|Alyssum "Carpet of Snow"|
A few months later the camellias that came with the house burst into colorful bloom. Unwilling to uproot them, I relinquished the idea of having my own white garden.
But I didn't give up planting annuals, perennials, shrubs, and trees with white blossoms. You see, white helps flowers with clashing colors play well together. Recently my golden native azalea and a nearby peach tree bloomed at the same time. Their blossoms competed for attention until I planted an Easter lily in their midst.
|These blossoms on a Red Tip Photinia are perhaps more champagne than white.|
Two years ago after returning from a trip to Japan, where I saw numerous Pieris shrubs growing near temples in Miyajima and Kyoto, I purchased a small one at the Charleston Horticultural Society annual plant sale. My Pieris is still small. I love the way the tiny bell-shaped flowers dance in the breeze.
Other white flowers appear in the herb garden, on brambles, and on productive fruit trees.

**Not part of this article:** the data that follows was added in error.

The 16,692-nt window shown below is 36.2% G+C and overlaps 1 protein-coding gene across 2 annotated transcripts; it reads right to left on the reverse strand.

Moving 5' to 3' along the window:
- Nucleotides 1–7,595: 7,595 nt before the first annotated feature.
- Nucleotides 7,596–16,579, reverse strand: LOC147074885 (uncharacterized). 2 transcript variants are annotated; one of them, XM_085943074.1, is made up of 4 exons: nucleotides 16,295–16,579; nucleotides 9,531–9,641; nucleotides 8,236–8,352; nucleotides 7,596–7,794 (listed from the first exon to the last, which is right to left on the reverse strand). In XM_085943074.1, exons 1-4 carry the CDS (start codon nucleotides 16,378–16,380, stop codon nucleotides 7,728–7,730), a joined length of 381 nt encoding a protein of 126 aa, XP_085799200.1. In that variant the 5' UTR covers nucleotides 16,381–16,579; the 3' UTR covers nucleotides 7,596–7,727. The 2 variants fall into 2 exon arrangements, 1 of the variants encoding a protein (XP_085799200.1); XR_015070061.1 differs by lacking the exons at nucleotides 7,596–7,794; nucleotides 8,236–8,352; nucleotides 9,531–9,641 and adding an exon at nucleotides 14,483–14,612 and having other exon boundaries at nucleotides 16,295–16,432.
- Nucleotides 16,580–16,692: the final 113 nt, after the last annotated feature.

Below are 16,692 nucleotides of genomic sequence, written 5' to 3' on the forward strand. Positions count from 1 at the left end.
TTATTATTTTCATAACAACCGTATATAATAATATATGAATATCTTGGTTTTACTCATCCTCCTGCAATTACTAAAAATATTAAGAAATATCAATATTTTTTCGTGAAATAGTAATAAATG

|Cilantro (aka Coriander)|
|My young Chinese fringetree (Chionanthus retusus)|
| Blossoms on a fringetree at Brookgreen Gardens|
Last week I went to Brookgreen Gardens to hear my poet friends Susan Laughter Meyers and Libby Bernadin read. While there, I saw gorgeous fringetrees covered in blooms. I expect these were the native Chionanthus virginicus.
|Fragrant Meyer lemon blossoms|
|Lady Banks rose|
|Azalea "Mrs. G.G. Gerbing"|
|Backlit white daffodils|
With the exception of my photograph of the fringetree at Brookgreen, all the pictures in this blog post are ones I took of blooms in my yard this month. My favorite white flower, the moonflower, is absent. I don't expect to see it again until July.